Monthly Archives: February 2015

Yolo Bypass Symposium, Part 3: Farms, flood, fish, and fowl: Putting the puzzle together


Stakeholders discuss how to integrating the multiple plans and processes in the Yolo Bypass Land use in the Yolo Bypass is dominated by agriculture; it is part of Yolo County‚Äôs heritage as well as a vital of its economy. Farming activities in the bypass generally begin in late spring and extend through the summer, when flooding is uncommon. Primary crops […]

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Yolo Bypass Symposium part 2: Fish, fowl, and the mercury conundrum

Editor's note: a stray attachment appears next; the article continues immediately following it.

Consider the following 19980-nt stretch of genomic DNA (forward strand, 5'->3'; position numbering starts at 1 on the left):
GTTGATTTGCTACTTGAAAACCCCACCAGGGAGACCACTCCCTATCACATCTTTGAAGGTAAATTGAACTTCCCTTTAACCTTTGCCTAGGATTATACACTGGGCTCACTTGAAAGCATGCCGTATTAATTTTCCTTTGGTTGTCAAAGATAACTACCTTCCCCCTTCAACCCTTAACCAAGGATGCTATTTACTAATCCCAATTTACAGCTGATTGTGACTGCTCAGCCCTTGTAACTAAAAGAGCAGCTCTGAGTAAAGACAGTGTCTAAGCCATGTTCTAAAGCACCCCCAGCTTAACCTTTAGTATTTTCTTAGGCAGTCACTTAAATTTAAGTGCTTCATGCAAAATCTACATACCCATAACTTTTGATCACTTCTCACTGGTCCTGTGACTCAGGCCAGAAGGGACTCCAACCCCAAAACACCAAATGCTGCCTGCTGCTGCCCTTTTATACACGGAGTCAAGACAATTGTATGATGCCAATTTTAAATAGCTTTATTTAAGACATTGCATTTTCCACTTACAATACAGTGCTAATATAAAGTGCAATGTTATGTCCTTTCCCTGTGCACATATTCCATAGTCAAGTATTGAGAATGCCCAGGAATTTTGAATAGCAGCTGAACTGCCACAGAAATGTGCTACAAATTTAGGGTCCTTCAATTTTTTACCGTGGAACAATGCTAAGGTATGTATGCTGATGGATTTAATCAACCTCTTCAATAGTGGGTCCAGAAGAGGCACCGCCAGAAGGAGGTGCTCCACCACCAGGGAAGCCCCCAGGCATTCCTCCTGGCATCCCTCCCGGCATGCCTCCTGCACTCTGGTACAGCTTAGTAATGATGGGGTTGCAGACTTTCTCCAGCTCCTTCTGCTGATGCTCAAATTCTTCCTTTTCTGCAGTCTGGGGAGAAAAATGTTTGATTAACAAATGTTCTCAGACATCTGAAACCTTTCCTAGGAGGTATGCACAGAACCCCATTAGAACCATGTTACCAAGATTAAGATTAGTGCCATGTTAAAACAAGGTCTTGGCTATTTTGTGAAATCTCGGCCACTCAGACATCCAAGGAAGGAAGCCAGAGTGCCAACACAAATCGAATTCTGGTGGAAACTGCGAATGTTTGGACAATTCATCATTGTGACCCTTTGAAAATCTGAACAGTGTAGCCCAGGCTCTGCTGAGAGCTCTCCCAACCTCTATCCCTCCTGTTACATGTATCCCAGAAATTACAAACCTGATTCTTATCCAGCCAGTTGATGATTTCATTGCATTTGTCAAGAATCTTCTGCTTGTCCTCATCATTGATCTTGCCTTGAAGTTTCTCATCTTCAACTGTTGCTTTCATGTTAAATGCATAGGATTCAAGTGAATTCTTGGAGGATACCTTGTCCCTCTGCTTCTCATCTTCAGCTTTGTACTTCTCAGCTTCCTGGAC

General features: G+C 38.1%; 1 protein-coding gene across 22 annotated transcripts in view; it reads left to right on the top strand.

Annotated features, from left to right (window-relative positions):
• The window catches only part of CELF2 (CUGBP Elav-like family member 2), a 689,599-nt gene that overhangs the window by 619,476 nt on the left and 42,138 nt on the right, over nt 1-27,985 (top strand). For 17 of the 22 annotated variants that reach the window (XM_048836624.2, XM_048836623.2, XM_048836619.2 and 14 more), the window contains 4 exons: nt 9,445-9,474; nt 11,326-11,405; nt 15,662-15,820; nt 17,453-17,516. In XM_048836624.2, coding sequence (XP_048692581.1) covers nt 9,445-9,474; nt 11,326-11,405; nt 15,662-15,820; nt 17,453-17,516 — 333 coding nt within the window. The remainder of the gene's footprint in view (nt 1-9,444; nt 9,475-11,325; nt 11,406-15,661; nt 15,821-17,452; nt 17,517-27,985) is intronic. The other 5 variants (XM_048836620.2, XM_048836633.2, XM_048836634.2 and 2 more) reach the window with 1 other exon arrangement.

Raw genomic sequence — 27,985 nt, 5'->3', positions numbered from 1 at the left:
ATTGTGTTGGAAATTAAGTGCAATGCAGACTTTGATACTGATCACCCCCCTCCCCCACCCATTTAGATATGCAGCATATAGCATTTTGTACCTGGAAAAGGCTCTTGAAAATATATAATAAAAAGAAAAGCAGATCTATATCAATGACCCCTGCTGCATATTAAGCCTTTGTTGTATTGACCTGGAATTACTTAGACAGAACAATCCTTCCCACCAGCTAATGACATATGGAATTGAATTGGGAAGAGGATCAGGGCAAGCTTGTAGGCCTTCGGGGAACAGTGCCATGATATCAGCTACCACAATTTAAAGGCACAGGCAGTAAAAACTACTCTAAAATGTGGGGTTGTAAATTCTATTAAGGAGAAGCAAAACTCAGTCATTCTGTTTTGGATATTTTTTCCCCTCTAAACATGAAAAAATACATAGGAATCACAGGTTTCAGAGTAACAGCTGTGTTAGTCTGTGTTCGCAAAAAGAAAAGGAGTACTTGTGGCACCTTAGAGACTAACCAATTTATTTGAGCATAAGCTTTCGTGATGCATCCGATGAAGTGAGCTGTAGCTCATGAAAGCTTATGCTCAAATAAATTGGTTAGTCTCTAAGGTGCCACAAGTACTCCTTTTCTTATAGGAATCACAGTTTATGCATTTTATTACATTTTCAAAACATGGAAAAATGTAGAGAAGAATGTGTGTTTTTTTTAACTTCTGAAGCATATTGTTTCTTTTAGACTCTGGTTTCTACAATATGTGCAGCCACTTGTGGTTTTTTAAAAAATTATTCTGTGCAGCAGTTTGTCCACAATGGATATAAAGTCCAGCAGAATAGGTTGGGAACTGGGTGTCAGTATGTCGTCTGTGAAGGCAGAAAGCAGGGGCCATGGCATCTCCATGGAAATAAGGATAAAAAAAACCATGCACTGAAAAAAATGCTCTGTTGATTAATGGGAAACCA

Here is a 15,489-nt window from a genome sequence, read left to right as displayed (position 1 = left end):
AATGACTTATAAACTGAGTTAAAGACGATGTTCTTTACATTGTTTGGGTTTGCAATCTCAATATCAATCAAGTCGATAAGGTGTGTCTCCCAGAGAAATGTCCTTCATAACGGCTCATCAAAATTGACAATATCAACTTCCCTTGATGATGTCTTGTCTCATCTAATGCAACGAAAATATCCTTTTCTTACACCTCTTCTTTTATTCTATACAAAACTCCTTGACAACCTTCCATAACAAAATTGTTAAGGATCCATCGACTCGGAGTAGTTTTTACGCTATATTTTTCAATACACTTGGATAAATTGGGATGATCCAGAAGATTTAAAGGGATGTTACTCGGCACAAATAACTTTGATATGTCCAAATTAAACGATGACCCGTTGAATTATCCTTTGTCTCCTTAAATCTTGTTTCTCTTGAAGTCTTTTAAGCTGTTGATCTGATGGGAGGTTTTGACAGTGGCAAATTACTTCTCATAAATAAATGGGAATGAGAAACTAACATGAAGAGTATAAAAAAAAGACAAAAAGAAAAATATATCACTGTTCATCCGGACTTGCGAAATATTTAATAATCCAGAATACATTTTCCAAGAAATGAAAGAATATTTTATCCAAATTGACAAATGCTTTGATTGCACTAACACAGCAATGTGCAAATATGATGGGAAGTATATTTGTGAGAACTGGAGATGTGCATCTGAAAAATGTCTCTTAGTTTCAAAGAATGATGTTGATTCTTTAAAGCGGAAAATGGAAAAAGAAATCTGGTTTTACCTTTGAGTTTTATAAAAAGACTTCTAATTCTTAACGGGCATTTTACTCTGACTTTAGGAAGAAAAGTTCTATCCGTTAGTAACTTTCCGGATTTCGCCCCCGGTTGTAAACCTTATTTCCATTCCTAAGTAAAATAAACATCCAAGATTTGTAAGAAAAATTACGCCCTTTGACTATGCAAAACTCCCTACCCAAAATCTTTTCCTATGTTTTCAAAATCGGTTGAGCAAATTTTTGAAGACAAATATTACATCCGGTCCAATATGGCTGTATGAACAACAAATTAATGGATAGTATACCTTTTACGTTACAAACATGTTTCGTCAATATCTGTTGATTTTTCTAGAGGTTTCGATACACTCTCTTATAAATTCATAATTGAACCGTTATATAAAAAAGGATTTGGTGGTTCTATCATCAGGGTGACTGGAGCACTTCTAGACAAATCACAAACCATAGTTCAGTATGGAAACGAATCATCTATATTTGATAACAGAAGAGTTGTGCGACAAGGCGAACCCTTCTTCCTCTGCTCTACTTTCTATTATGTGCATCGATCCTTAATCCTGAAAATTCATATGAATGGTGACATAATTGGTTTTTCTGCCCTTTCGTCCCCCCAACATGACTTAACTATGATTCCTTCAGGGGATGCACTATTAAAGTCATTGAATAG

Restoration efforts have succeeded in restoring waterfowl populations in the Yolo Bypass; can the same happen now for fish? Plus the latest research on methylmercury and wetlands restoration. When the floodwaters flow into the Yolo Bypass in the late winter and early spring in some years, dramatic changes occur. Salmon, splittail, and other native fish species come onto the floodplain […]

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Yolo Bypass Symposium, part 1: A flood of plans and possibilities


Symposium focuses on how to integrate agriculture, wildlife, and public access on the managed floodplain From Maven’s Notebook: In between Sacramento and Davis lies the Yolo Bypass, a narrow strip of land 40 miles long and 3 miles wide. Capable of carrying four times the flow of the Sacramento River, the bypass is part of a larger flood control system […]

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